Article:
Alternate Names: Hydrated Magnesium Carbonate Mineral, Hydromagnesite, Magnesium Carbonate
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A white very light-weight powder (and bag of this material is like a bag of feathers). It is practically insoluble in water. This is not the same material as magnesium carbonate (magnesite).
This material is very refractory, it does not decompose and give up its MgO to the glaze melt easily. Magnesium carbonate is a good example of the need to consider mineralogy and material level physics in addition to chemical makeup when using ceramic chemistry to adjust and fix glazes. Two glazes may have the same calculated chemistry, but the one using the mag carg to source the MgO will not be melted as much.
When added to glazes magnesium carbonate often mattes them, simply because it is refractory (it is useful at lower temperatures where making a good matte can be quite difficult). Even it is does decompose into the glaze melt, the MgO it supplies is a classic matting mechanism. Magnesium carbonate can also induce crawling because of the decreased mobility of the glaze melt and the exceedingly small particle size of the material increases shrinkage.
This material has a very high Loss on Ignition, this could cause glaze surface issues. Dolomite and talc more readily release their MgO to the glaze melt for a higher temperature glazes. There is conflicting information on the decomposition temperature, sources report figures that vary from 350C to 650C. Thus it is possible that a host glaze could be already fluid before this material has finished gassing, trapping it within to create the glass equivalent of an Aero chocolate bar. If you use a large percentage of this in a glaze (for crawling for example), it may be wise to halt the kiln at 650C and soak during the fire up. Or do a test firing to 700C, cool the kiln quickly and check the melted state of the glaze.
It is added (.12-.25%) to flocculate clay slurries, improving and stabilizing the set and suspension characteristics.
It is used as a electrolyte in both ground and cover coat enamels.
Light magnesium carbonate or hydromagnesite is made by precipitation from a boiled solution of magnesium sulfate and sodium carbonate.
pH (1% suspension): 9.5
Bulk Density: 130-140 g/l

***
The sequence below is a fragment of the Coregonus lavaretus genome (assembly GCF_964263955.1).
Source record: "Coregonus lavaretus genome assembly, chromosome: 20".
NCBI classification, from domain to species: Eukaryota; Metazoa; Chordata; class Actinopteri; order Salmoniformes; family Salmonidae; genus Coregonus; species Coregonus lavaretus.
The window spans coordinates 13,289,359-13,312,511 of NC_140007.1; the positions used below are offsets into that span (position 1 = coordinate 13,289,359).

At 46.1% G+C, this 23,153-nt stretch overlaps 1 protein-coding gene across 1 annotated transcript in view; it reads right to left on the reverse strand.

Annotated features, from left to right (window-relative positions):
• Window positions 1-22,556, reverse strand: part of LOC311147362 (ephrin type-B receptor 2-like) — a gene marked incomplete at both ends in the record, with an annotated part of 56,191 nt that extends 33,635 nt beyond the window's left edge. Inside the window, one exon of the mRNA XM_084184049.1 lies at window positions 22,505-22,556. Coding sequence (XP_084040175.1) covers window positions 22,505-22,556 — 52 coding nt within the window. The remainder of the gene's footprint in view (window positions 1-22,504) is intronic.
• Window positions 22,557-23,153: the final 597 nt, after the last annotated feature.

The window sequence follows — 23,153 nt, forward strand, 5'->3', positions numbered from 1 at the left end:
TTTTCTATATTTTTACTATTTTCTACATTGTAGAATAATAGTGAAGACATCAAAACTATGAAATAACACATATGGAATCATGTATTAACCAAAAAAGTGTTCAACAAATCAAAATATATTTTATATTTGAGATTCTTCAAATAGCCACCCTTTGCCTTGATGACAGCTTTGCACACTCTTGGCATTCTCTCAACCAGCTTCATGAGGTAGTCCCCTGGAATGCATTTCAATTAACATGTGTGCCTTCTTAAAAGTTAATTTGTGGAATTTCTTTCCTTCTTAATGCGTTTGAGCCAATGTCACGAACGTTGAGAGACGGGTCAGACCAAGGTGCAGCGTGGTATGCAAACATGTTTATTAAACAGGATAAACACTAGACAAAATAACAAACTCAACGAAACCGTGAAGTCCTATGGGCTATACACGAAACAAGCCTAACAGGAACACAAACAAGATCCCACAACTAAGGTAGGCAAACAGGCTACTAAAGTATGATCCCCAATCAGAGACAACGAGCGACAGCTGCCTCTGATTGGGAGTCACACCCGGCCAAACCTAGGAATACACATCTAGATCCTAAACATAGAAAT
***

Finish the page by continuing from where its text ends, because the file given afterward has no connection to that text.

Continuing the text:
Particle Size (+6 microns): 75% (+2 microns): 98%
Light magnesium carbonate has been added to a low temperature terra cotta white glaze (about 10%). It induces crawling. It also mattes the glaze because it sources MgO. “Snakeskin” recipes to produce this effect can call for much higher percentages, but of course, fired properties (like color, gloss, thermal expansion) will be much more affected.
A bag of magnesium carbonate beside a bag of feldspar. Although the former weighs 25 kg (vs. 22.7 kg for the feldspar), clearly it is a dramatically lighter (per volume unit) material. Lifting that bag of Mag Carb feels like lifting a pillow!
Here is a screenshot of side-by-side recipes in my account at insight-live.com. It takes 120 mag carb to source the same amount of MgO as 50 mag ox. I just made the two recipes, went into calculation mode and kept bumping up the magcarb by 5 until the chemistry was the same. Note the LOI of the magcarb version is 40. This one would certainly crawl very badly.
This chart compares the gassing behavior of 6 materials (5 of which are very common in ceramic glazes) as they are fired from 500-1700F. It is a reminder that some late gassers overlap early melters. The LOI (loss on ignition) of these materials can affect your glazes (e.g. bubbles, blisters, pinholes, crawling). Notice that talc is not finished until after 1650F (many glazes have already begin melting by then).
Example of two crawling glazes. Both have magnesium carbonate added to make this happen (around 10%). On the left at cone 04 on a terra cotta body, on the right at cone 6 on a porcelain. Magnesium carbonate also mattes glazes.
Out Bound Links
A condition where glaze separates into clumps or islands (during firing) leaving bare clay patches showing in-between. This problem is almost always caused by glazes shrinking too much during drying and then cracking. Those cracks become the crawl-points during firing. Excessive shrinkage is norm...
In Bound Links
Magnesium Silicate, Steatite, French Chalk, Hydrated talc
Mag Carb, MgCO3
A glaze that is not glossy. Of course, unmelted glazes will not be glossy, but to be a true matte a glaze must be melted and still not glossy. To be a functional matte it must also resist cultery marking, clean well and not leach into food and drink. Thus it is not easy to make a good matte glaze. I...